Rather than simply protecting bits and pieces of habitat, he’d focus on the idea of ecological functions, and restoring species’ ecological roles, asking: How do a plant or animal’s habits—what it eats and what it excretes—connect to other species in the same forest, stream, desert, etc? Some legislation already does this, Roman explains, like Australia’s Environment Protection and Biodiversity Conservation Act. What he’d do, essentially, is “look at relationships, and the dynamism within ecosystems.” Roman isn’t alone on this: In a September letter to President Joe Biden, a coalition of more than 250 environmental groups outlined several steps his administration could take to stop the global decline of wildlife, including adopting an “ambitious ecosystem-based framework” in the US’s conservation plans, and suggesting it “prioritize the protection of key areas that will increase ecosystem resiliency and preserve biodiversity hotspots in the United States,” among other important habitat areas.
Twenty years ago, Roman says, “there was a lot of resistance to delisting species” like the bald eagle or the humpback whale. People were reluctant to let them go in part because it would mean losing important habitat protections. “I think that worked against us,” he says, considering it to have been a missed opportunity to show that the ESA works. “And it does,” he says. “It clearly prevents extinction. I think we really want to celebrate that.” There have been several success stories, like the American alligator, brown pelican, and grizzly bear, which all rebounded after the passage of the ESA. Those stories, he says, can energize and motivate the public.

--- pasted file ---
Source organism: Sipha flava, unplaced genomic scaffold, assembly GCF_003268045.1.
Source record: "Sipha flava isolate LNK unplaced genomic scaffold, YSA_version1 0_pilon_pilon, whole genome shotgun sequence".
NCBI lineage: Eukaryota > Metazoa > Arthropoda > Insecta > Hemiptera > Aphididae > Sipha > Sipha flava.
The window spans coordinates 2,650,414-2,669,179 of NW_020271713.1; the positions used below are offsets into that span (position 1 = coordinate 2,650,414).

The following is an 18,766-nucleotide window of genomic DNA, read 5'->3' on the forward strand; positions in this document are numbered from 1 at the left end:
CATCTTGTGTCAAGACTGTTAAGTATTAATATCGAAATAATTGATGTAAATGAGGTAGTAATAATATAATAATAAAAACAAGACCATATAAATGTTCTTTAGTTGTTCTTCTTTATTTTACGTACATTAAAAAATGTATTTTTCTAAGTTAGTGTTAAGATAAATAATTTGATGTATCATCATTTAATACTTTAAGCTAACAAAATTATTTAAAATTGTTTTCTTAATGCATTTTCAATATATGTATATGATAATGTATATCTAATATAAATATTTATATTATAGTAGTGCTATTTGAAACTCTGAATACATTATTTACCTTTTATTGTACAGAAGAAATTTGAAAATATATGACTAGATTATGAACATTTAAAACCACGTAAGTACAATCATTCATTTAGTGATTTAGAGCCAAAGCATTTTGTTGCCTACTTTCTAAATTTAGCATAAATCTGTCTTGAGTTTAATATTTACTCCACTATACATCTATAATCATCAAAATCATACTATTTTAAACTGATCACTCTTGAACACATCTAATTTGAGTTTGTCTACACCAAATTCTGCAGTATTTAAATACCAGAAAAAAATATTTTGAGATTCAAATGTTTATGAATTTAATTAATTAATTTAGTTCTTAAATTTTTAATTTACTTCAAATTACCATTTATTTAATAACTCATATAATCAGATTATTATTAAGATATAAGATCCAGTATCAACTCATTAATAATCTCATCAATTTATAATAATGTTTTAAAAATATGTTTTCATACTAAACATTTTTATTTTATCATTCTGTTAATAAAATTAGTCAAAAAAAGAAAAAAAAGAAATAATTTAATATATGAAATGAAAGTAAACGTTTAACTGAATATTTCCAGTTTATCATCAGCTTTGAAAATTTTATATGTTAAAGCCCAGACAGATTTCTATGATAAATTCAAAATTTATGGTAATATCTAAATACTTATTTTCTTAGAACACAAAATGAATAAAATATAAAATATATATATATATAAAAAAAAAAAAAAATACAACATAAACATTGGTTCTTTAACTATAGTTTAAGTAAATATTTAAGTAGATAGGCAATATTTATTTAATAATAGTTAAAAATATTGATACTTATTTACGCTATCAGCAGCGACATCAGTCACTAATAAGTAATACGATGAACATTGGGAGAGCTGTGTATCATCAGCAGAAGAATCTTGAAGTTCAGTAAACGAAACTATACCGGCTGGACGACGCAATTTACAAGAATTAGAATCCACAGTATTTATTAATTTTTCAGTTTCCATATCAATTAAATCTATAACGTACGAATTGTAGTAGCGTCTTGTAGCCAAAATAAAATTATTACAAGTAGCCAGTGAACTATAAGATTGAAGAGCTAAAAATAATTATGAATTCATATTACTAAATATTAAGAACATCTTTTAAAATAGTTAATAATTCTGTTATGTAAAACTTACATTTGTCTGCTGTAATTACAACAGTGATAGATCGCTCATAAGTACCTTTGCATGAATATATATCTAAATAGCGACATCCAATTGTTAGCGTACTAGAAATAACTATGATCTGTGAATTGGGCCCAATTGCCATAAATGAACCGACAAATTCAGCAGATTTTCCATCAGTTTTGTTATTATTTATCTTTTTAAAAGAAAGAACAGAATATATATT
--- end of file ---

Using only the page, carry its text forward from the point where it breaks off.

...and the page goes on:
Take humpback whales off the coast of New York City: “There’s now whale watching, and people are really excited to have these species around,” he says. “When these species come back, it can make a big difference in the way people embrace wildlife.”
Also: Consult with tribes.
With all of the above reforms, the federal government could consult and seek partnerships with tribal governments, a change that wouldn’t require re-writing the ESA at all. According to the Fish and Wildlife Service, tribal lands comprise more than 85 million acres in the contiguous US and Alaska. In its letter to Biden, the “Endangered Species Act at 50 Coalition,” which includes the Natural Resources Defense Council and the Center for Biological Diversity, called on the federal government “to recognize and incorporate indigenous knowledge and practices to support conservation and biodiversity, safeguard the rights and needs of indigenous peoples, and ensure social equity and justice in decision-making.”